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Part III: The Components of the Java Foundation Classes >
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Common Dialog Boxes
The find, login, preferences, and progress dialog boxes are common in many applications. These dialog boxes are not supplied by the JFC. The following sections show simple versions of these dialog boxes that are consistent with the Java look and feel. You can adapt the designs for these dialog boxes to suit your needs.
A find dialog box is a multiple-use window that enables users to search for a specified text string. In most cases, you should make this dialog box modeless so users can perform multiple searches in succession. An example is shown in Figure 116.
Click here to view the corresponding code for Figure 116 (also available on the companion book's CD-ROM).
A login dialog box (shown in Figure 117) enables users to identify themselves and enter a password. Depending on where you use this single-use dialog box in your application, you can make it modal or modeless.
Click here to view the corresponding code for Figure 117 (also available on the book's companion CD-ROM).
For a discussion of effective interaction in login dialog boxes, see Design for Smooth Interaction.
A preferences dialog box (as shown in Figure 118) enables users to view and modify the characteristics of an application.
Click here to view the corresponding code for Figure 118 (also available on the book's companion CD-ROM).
If your preferences dialog box is very complex, you can simplify it by using a tabbed pane to organize the options, as shown in Figure 111.
The progress dialog box in Figure 119 monitors the progress of a file copy operation. The dialog box includes the JFC progress bar, a command button that users can click to stop the process, and labels to further explain the progress of the operation. If users can perform other tasks while the operation is in progress, you should make a progress dialog box modeless.
Click here to view the corresponding code for Figure 119 (also available on the book's companion CD-ROM).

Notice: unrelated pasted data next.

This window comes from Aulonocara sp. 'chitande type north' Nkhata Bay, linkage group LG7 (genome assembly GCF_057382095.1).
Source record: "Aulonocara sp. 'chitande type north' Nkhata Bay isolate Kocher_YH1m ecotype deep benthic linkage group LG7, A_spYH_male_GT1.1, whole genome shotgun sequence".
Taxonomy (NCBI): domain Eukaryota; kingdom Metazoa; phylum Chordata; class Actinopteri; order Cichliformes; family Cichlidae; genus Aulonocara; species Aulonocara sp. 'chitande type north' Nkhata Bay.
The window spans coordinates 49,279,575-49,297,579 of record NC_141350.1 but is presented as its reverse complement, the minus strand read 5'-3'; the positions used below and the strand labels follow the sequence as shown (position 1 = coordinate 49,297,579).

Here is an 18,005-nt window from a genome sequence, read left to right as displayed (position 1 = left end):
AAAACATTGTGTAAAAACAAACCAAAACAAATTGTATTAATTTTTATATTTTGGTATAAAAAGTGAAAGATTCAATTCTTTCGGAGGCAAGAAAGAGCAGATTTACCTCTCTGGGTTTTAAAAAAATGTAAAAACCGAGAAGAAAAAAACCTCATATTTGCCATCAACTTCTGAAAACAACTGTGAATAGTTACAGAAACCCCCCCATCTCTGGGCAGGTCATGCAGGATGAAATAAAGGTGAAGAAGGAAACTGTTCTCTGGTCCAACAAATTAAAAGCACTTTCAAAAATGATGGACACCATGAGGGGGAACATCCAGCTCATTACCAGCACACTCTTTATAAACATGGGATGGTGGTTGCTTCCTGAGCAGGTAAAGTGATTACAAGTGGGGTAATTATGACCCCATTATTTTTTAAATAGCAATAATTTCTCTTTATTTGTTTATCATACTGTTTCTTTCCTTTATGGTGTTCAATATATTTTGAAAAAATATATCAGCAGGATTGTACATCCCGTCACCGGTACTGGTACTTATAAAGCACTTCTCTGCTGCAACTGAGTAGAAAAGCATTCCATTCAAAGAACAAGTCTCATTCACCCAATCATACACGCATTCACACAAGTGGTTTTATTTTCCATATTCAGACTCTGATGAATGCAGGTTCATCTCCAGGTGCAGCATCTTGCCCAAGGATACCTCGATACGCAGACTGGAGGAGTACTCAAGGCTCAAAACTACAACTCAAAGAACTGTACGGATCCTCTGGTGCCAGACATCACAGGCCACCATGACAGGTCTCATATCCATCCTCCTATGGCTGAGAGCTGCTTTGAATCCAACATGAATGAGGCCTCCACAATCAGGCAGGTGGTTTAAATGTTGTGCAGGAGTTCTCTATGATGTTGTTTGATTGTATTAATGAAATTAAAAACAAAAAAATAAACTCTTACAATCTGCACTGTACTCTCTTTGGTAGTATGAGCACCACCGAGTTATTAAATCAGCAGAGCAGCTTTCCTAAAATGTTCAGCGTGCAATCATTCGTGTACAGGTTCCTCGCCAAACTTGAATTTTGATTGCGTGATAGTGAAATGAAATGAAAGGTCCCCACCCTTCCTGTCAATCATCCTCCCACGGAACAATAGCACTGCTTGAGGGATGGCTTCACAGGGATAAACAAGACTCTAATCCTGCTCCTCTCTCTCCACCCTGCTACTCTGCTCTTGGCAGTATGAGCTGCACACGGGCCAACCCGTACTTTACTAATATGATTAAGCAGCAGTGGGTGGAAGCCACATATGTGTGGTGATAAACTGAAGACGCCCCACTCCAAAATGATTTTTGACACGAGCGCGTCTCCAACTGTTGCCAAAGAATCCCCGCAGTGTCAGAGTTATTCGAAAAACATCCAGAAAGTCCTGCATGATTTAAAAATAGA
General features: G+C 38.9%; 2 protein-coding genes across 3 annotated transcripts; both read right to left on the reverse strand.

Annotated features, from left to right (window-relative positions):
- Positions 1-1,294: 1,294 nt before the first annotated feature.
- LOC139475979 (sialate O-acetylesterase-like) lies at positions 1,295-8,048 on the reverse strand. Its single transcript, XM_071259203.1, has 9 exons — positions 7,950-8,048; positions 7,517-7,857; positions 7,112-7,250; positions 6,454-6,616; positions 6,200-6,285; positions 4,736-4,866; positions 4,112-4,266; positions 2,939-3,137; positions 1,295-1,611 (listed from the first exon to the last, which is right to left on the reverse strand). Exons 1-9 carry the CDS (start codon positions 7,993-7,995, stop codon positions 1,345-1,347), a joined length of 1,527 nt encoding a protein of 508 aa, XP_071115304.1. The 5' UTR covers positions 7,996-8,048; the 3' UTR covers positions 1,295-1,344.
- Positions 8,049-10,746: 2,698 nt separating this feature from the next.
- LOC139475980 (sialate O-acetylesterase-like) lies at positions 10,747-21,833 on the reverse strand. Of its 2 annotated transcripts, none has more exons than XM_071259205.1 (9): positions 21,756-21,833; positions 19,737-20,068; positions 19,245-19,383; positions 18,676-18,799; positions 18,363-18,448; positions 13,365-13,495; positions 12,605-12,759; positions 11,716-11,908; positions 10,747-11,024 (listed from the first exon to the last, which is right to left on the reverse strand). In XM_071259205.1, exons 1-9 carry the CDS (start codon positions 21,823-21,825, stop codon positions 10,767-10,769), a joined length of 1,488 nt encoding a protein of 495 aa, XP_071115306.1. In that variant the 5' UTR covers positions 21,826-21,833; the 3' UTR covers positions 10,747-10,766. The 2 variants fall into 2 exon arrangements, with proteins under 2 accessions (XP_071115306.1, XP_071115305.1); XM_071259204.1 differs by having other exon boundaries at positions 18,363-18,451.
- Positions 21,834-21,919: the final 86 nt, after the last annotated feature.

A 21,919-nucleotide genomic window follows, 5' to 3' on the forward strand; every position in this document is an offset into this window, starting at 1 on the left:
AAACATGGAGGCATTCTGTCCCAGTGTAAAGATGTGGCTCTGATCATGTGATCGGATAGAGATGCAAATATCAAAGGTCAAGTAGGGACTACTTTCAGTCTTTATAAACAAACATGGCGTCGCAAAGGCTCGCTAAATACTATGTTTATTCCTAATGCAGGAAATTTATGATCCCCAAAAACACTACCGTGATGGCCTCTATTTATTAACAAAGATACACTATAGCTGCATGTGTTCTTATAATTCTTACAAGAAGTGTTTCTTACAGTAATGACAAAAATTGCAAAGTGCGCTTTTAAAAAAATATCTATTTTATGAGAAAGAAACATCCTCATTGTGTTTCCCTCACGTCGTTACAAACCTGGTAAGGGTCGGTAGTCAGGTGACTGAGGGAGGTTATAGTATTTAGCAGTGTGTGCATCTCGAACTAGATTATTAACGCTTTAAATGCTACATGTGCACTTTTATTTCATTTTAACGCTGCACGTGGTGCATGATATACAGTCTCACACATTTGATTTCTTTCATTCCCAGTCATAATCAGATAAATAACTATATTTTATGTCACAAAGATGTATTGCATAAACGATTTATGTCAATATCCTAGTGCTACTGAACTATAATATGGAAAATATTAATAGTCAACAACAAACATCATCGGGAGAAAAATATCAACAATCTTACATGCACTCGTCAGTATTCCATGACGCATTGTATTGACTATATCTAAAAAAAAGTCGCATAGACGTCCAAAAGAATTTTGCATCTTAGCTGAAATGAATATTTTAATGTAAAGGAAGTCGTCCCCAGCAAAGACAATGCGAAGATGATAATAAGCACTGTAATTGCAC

Display a progress dialog box (or supply a progress bar elsewhere in your application) if an operation takes longer than 6 seconds.
If a progress bar dialog box includes a button to stop the process, place it after the progress bar. (In languages that read from left to right, the button appears to the right of the progress bar.) If the state will remain as it was before the process started, use a Cancel button. If the process might alter the state as it progresses (for example, deleted records will not be restored), use a Stop button. If stopping the process could lead to data loss, give users a chance to confirm the Stop command by displaying a Warning alert box.
Close a progress dialog box automatically when the operation is complete.
If delays are a common occurrence in your application (for example, a web browser), build a progress bar into the primary window so that you don't have to keep displaying a progress dialog box.
Because translation of the word "Stop" can result in words with subtly different meanings, point out to your translators the specialized meaning of the Stop button in a progress dialog box. Stop indicates that the process might leave the system in an altered state, whereas Cancel means that no change in the system state will occur.
|Java Look and Feel Design Guidelines, second edition.
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